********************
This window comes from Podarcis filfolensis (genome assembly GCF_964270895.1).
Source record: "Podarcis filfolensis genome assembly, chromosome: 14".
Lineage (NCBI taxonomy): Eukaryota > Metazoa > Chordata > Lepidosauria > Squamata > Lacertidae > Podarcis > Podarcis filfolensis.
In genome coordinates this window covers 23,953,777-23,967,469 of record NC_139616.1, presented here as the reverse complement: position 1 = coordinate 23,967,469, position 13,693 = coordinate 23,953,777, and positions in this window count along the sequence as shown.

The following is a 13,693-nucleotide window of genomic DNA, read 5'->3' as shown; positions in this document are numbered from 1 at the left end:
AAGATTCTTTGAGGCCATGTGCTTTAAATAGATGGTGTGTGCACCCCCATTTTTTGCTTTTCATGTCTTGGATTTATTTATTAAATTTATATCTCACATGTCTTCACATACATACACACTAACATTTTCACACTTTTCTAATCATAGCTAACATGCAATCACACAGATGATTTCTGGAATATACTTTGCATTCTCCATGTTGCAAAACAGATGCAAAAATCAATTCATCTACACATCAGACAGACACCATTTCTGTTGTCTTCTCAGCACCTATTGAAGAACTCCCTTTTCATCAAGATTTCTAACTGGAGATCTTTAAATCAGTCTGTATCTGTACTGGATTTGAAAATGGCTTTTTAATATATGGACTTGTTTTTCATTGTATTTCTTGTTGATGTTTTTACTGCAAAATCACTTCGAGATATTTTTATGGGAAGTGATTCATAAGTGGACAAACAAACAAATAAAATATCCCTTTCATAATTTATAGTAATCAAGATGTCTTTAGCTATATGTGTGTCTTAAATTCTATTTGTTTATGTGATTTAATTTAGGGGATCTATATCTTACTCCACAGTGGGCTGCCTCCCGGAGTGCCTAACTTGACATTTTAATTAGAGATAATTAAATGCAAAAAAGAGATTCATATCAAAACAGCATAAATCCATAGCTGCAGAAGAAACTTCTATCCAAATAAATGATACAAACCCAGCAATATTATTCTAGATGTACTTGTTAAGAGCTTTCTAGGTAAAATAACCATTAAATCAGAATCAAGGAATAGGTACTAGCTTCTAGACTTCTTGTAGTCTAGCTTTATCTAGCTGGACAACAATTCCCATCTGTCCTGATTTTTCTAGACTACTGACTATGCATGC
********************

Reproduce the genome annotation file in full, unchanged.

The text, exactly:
This window comes from Podarcis filfolensis (genome assembly GCF_964270895.1).
Source record: "Podarcis filfolensis genome assembly, chromosome: 14".
Lineage (NCBI taxonomy): Eukaryota > Metazoa > Chordata > Lepidosauria > Squamata > Lacertidae > Podarcis > Podarcis filfolensis.
In genome coordinates this window covers 23,953,777-23,967,469 of record NC_139616.1, presented here as the reverse complement: position 1 = coordinate 23,967,469, position 13,693 = coordinate 23,953,777, and positions in this window count along the sequence as shown.

The following is a 13,693-nucleotide window of genomic DNA, read 5'->3' as shown; positions in this document are numbered from 1 at the left end:
AAGATTCTTTGAGGCCATGTGCTTTAAATAGATGGTGTGTGCACCCCCATTTTTTGCTTTTCATGTCTTGGATTTATTTATTAAATTTATATCTCACATGTCTTCACATACATACACACTAACATTTTCACACTTTTCTAATCATAGCTAACATGCAATCACACAGATGATTTCTGGAATATACTTTGCATTCTCCATGTTGCAAAACAGATGCAAAAATCAATTCATCTACACATCAGACAGACACCATTTCTGTTGTCTTCTCAGCACCTATTGAAGAACTCCCTTTTCATCAAGATTTCTAACTGGAGATCTTTAAATCAGTCTGTATCTGTACTGGATTTGAAAATGGCTTTTTAATATATGGACTTGTTTTTCATTGTATTTCTTGTTGATGTTTTTACTGCAAAATCACTTCGAGATATTTTTATGGGAAGTGATTCATAAGTGGACAAACAAACAAATAAAATATCCCTTTCATAATTTATAGTAATCAAGATGTCTTTAGCTATATGTGTGTCTTAAATTCTATTTGTTTATGTGATTTAATTTAGGGGATCTATATCTTACTCCACAGTGGGCTGCCTCCCGGAGTGCCTAACTTGACATTTTAATTAGAGATAATTAAATGCAAAAAAGAGATTCATATCAAAACAGCATAAATCCATAGCTGCAGAAGAAACTTCTATCCAAATAAATGATACAAACCCAGCAATATTATTCTAGATGTACTTGTTAAGAGCTTTCTAGGTAAAATAACCATTAAATCAGAATCAAGGAATAGGTACTAGCTTCTAGACTTCTTGTAGTCTAGCTTTATCTAGCTGGACAACAATTCCCATCTGTCCTGATTTTTCTAGACTACTGACTATGCATGC